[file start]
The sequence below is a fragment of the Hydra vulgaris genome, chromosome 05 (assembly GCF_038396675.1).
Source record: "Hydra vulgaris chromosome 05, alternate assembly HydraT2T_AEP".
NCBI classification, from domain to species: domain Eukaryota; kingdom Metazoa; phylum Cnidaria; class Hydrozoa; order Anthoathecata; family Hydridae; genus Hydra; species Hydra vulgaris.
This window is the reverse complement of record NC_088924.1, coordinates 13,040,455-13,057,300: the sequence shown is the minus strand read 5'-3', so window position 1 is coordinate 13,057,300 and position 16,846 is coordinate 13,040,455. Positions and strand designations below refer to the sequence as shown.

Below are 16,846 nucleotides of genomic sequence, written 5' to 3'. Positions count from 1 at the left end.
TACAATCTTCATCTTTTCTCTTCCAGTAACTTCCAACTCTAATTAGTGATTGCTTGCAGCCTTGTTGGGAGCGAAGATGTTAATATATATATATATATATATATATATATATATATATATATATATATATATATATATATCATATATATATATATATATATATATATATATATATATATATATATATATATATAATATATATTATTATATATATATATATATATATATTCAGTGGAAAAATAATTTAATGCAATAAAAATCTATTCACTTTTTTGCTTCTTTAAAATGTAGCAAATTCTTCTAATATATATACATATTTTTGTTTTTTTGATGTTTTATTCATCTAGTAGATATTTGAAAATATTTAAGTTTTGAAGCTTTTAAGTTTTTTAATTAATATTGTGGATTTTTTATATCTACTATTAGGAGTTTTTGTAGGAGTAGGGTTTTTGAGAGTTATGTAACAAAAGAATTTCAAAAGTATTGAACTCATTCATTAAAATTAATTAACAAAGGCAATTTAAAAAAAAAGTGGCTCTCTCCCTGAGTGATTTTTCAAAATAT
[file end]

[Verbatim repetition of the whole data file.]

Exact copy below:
The sequence below is a fragment of the Hydra vulgaris genome, chromosome 05 (assembly GCF_038396675.1).
Source record: "Hydra vulgaris chromosome 05, alternate assembly HydraT2T_AEP".
NCBI classification, from domain to species: domain Eukaryota; kingdom Metazoa; phylum Cnidaria; class Hydrozoa; order Anthoathecata; family Hydridae; genus Hydra; species Hydra vulgaris.
This window is the reverse complement of record NC_088924.1, coordinates 13,040,455-13,057,300: the sequence shown is the minus strand read 5'-3', so window position 1 is coordinate 13,057,300 and position 16,846 is coordinate 13,040,455. Positions and strand designations below refer to the sequence as shown.

Below are 16,846 nucleotides of genomic sequence, written 5' to 3'. Positions count from 1 at the left end.
TACAATCTTCATCTTTTCTCTTCCAGTAACTTCCAACTCTAATTAGTGATTGCTTGCAGCCTTGTTGGGAGCGAAGATGTTAATATATATATATATATATATATATATATATATATATATATATATATATATATATATATCATATATATATATATATATATATATATATATATATATATATATATATATATATAATATATATTATTATATATATATATATATATATATTCAGTGGAAAAATAATTTAATGCAATAAAAATCTATTCACTTTTTTGCTTCTTTAAAATGTAGCAAATTCTTCTAATATATATACATATTTTTGTTTTTTTGATGTTTTATTCATCTAGTAGATATTTGAAAATATTTAAGTTTTGAAGCTTTTAAGTTTTTTAATTAATATTGTGGATTTTTTATATCTACTATTAGGAGTTTTTGTAGGAGTAGGGTTTTTGAGAGTTATGTAACAAAAGAATTTCAAAAGTATTGAACTCATTCATTAAAATTAATTAACAAAGGCAATTTAAAAAAAAAGTGGCTCTCTCCCTGAGTGATTTTTCAAAATAT